China Stocks Tumble Toward 15-Month Low as Stimulus Bets Unwind

Updated on
  • Investors disappointed about lack of measures during G-20
  • Technology, industrial companies lead losses in Shanghai

Were Markets Expecting Too Much From the G-20 Meeting?

Chinese stocks fell, with the benchmark index approaching the lowest level since November 2014, as some investors were disappointed by a lack of specific measures to boost growth during the Group of 20 meetings in Shanghai.

The Shanghai Composite Index dropped as much as 4.6 percent. The measure has declined 24 percent this year, the worst performer among 93 global equity indexes, on concern capital outflows will accelerate and earnings deteriorate as the economic slowdown deepens. The yuan capped its longest losing streak this year.

Investors had hoped the government would announce measures to bolster the economy over the weekend, according to JK Life Insurance Co., after People’s Bank of China Governor Zhou Xiaochuan said on Friday there is room for more easing. There are also increasing signs funds are shifting from equities to housing, according to Steve Wang, chief China economist at Reorient Financial Markets Ltd.

"Investors feel disappointed over the lack of good news from the G-20, while the yuan has started to weaken again," Wang said in Hong Kong. "There are signs of panic buying in China’s property market as prices in large cities continue to rise. A hazy economic outlook prompted some people to sell shares and buy homes, while many stocks remain overvalued."

The Shanghai Composite declined 2.9 percent to 2,687.98 at the close as an index of 50-day price swings reached its highest level since November. The equity gauge fell 1.8 percent in February, extending January’s 23 percent plunge. The Hang Seng China Enterprises Index slid 1.5 percent, capping a fourth straight monthly decline. The Hang Seng Index lost 1.3 percent.

After Monday’s close, China’s central bank cut lenders’ reserve-requirement ratios by 0.5 percentage points.

Increased volatility in stocks threatens to undo policy makers’ efforts to project an image of stability in the nation’s financial markets after months of turbulence reverberated across the world. Investors are also selling before the nation’s legislators meet on Saturday for the annual National People’s Congress, where economic policies for the next five years will be approved, according to Partners Capital International Ltd.

"Before the G-20 meetings, people expected stabilization policies and the central bank to make statements, but not too much happened," said Ronald Wan, chief executive officer at Partners Capital in Hong Kong. "People tend to cash out before the parliamentary meeting."

Economic Data

The yuan fell 0.1 percent to 6.5477 a dollar in Shanghai in a seventh day of losses, as China’s central bank lowered the currency’s reference rate and the greenback advanced. The dollar plays the biggest role in a currency basket against which the monetary authority gauges the yuan, PBOC Governor Zhou said on Friday.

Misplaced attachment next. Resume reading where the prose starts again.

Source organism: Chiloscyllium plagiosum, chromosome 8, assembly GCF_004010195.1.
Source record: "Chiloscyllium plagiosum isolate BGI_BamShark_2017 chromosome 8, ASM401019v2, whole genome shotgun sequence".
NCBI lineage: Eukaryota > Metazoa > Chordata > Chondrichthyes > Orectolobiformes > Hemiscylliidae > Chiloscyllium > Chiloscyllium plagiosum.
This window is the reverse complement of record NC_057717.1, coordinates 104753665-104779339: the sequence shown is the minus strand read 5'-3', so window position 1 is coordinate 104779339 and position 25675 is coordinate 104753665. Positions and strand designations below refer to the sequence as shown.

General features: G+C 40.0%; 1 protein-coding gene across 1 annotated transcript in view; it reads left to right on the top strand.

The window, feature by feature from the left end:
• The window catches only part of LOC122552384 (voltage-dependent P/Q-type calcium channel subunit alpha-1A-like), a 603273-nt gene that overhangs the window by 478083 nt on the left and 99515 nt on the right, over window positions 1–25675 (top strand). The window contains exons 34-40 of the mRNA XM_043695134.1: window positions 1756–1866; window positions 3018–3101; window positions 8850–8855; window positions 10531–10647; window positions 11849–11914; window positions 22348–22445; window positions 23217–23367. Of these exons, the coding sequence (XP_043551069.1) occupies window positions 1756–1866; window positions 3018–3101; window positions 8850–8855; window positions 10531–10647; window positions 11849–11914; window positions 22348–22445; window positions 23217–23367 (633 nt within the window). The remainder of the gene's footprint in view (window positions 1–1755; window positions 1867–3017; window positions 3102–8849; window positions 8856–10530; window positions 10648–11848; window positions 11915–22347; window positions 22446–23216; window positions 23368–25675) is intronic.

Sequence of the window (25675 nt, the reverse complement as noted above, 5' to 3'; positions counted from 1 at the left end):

China is due to report its first gauge of economic strength for February on Tuesday with the release of the Purchasers’ Manufacturing Index. The measure probably remained unchanged at 49.4 from a month earlier, according to the median estimate in a Bloomberg survey. Readings below 50 indicate contraction.

Property prices in the nation’s richest cities are surging at the same time as margin traders unwind bullish bets on equities. Home prices in Shenzhen jumped 4 percent in January from a month earlier, taking gains over the past 12 months to 52 percent, the statistics bureau said last week. Prices in Shanghai are up 18 percent over the past year. The outstanding balance of margin debt on the Shanghai Stock Exchange fell to its lowest level since November 2014 on Friday.

“The red-hot property market may attract more and more fund inflows and investors worry this might divert liquidity from the stock market,” said Shenwan Hongyuan Group Co. analyst Qian Qimin.

Measures of technology, consumer discretionary and industrial stocks sank at least 3.9 percent on the CSI 300 Index. China Life Insurance Co. was the biggest drag on the Shanghai Composite, closing at its lowest level in two weeks with a 3.3 percent decline. Industrial & Commercial Bank of China Ltd., which has the second-largest weighting on the gauge, extended its loss this year to 12 percent.

The China Securities Regulatory Commission may shelve the overhaul of initial public offering processes and the start of the Shenzhen-Hong Kong exchange link as new chairman Liu Shiyu’s priority will be promoting stability rather than reforms, the South China Morning Post reported, citing unnamed "industry insiders."

— With assistance by Shidong Zhang, Fox Hu, Amanda Wang, and Kana Nishizawa

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